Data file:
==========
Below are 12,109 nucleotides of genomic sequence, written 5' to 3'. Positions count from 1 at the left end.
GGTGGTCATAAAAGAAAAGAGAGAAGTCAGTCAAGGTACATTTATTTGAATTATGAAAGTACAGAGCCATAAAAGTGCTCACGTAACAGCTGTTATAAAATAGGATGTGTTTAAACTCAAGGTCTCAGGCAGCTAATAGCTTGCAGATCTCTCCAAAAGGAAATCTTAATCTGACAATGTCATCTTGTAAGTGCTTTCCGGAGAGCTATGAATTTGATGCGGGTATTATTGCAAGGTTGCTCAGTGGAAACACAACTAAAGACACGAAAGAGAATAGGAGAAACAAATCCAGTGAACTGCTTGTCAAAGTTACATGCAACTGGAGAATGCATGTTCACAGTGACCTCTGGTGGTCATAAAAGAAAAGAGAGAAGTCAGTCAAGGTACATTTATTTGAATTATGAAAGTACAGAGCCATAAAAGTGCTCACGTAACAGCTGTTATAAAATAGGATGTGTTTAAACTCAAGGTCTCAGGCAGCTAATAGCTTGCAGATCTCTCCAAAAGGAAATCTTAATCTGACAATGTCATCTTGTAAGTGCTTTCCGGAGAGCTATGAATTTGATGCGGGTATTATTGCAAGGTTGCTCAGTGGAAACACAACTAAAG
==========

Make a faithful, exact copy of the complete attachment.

Below are 12,109 nucleotides of genomic sequence, written 5' to 3'. Positions count from 1 at the left end.
GGTGGTCATAAAAGAAAAGAGAGAAGTCAGTCAAGGTACATTTATTTGAATTATGAAAGTACAGAGCCATAAAAGTGCTCACGTAACAGCTGTTATAAAATAGGATGTGTTTAAACTCAAGGTCTCAGGCAGCTAATAGCTTGCAGATCTCTCCAAAAGGAAATCTTAATCTGACAATGTCATCTTGTAAGTGCTTTCCGGAGAGCTATGAATTTGATGCGGGTATTATTGCAAGGTTGCTCAGTGGAAACACAACTAAAGACACGAAAGAGAATAGGAGAAACAAATCCAGTGAACTGCTTGTCAAAGTTACATGCAACTGGAGAATGCATGTTCACAGTGACCTCTGGTGGTCATAAAAGAAAAGAGAGAAGTCAGTCAAGGTACATTTATTTGAATTATGAAAGTACAGAGCCATAAAAGTGCTCACGTAACAGCTGTTATAAAATAGGATGTGTTTAAACTCAAGGTCTCAGGCAGCTAATAGCTTGCAGATCTCTCCAAAAGGAAATCTTAATCTGACAATGTCATCTTGTAAGTGCTTTCCGGAGAGCTATGAATTTGATGCGGGTATTATTGCAAGGTTGCTCAGTGGAAACACAACTAAAG